Albert B. Friedman, a retired authority on folklore and balladry at what is now Claremont Graduate University, whose work anticipated the folk music revival of the late 1950s and 1960s, died Nov. 11 at Kaiser Permanente Los Angeles Medical Center. He was 86.
The cause was a heart attack, said a friend, writer Aris Janigian.
Friedman was best known as the author of "Folk Ballads of the English-Speaking World," a 455-page compilation of traditional songs from Britain and America that records a wide range of experience, including romantic tragedies, supernatural events and exploits of cowboys and outlaws.
Considered a standard textbook in the field, it "introduced generations of students to folk music scholarship," said Timothy Lloyd, executive director of the American Folklore Society.
Friedman also wrote "The Ballad Revival," which pioneered the literary study of ballads.
He called ballads "illiterature" because they are an "oral phenomenon," created in earlier eras by people who were limited in their ability to read and write.
"Folk Ballads of the English-Speaking World" often presents versions of the same song to show the mutable nature of oral culture.
"So it is that though a poem has a fixed form, standing as the poet left it when he gave it to a scribe or to the press, ballads alter with every singer," Friedman wrote.
Many of the songs he included became familiar to modern audiences through Joan Baez, Bob Dylan and other singers. Baez, for instance, offered popular versions of 13 traditional folk songs on her 1960 debut album, including "Henry Martin," a 16th century tale of piracy on the high seas, and "Mary Hamilton," a ballad about the hanging of a promiscuous lady-in-waiting that Friedman traces to the same period.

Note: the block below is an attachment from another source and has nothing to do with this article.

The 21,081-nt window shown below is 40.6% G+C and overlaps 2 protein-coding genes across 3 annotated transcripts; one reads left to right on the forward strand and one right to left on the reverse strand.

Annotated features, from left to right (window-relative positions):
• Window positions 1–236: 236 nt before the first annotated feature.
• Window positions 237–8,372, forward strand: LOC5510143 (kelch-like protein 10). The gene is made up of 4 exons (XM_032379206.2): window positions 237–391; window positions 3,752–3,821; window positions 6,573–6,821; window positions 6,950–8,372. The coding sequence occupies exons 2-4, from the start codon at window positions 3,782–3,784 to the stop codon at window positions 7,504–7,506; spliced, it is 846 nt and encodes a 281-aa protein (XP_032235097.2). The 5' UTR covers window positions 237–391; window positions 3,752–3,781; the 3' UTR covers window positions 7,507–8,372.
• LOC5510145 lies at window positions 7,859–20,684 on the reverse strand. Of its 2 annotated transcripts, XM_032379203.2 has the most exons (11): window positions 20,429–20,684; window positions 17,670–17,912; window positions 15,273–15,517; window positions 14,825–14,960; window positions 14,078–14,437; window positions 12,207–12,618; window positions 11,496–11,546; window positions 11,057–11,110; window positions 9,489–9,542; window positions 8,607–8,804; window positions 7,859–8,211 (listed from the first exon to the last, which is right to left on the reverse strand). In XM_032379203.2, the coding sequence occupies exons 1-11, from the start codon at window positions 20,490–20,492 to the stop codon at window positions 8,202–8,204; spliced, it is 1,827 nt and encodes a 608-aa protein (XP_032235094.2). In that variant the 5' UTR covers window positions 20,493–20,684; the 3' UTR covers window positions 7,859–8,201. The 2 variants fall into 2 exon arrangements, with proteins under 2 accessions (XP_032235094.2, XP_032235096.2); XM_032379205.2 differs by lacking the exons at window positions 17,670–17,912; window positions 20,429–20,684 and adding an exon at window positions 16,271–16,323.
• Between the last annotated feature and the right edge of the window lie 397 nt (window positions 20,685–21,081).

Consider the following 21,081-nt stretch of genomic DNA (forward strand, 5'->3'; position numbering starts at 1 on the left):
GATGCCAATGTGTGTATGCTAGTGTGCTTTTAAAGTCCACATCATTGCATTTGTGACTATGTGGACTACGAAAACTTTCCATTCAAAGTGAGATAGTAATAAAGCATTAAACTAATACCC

"He asked what were people trying to express through these songs," said Janigian, who knew Friedman for 10 years. "He saw them as containers of not just cultural wisdom but of facts not logged in books, and ways of life."
Friedman, who was born in Kansas City, Mo., on Aug. 16, 1920, was the fifth of 12 children of Lithuanian Jewish immigrants. He earned a bachelor's degree at the University of Missouri in 1941 and a master's degree at Harvard University before serving in an Army intelligence unit in Asia during World War II.
After the war, he returned to Harvard and earned a doctorate in medieval studies in 1952. He was an assistant professor there from 1955 to 1960, when he joined the faculty at what was then called the Claremont Graduate School.
He retired in the mid-1980s and moved to the Hollywood Hills, where he devoted himself to painting.
Friedman is survived by two sisters, Dorothy Flekier of Kansas City and Evelyn Denenberg of Boynton Beach, Fla.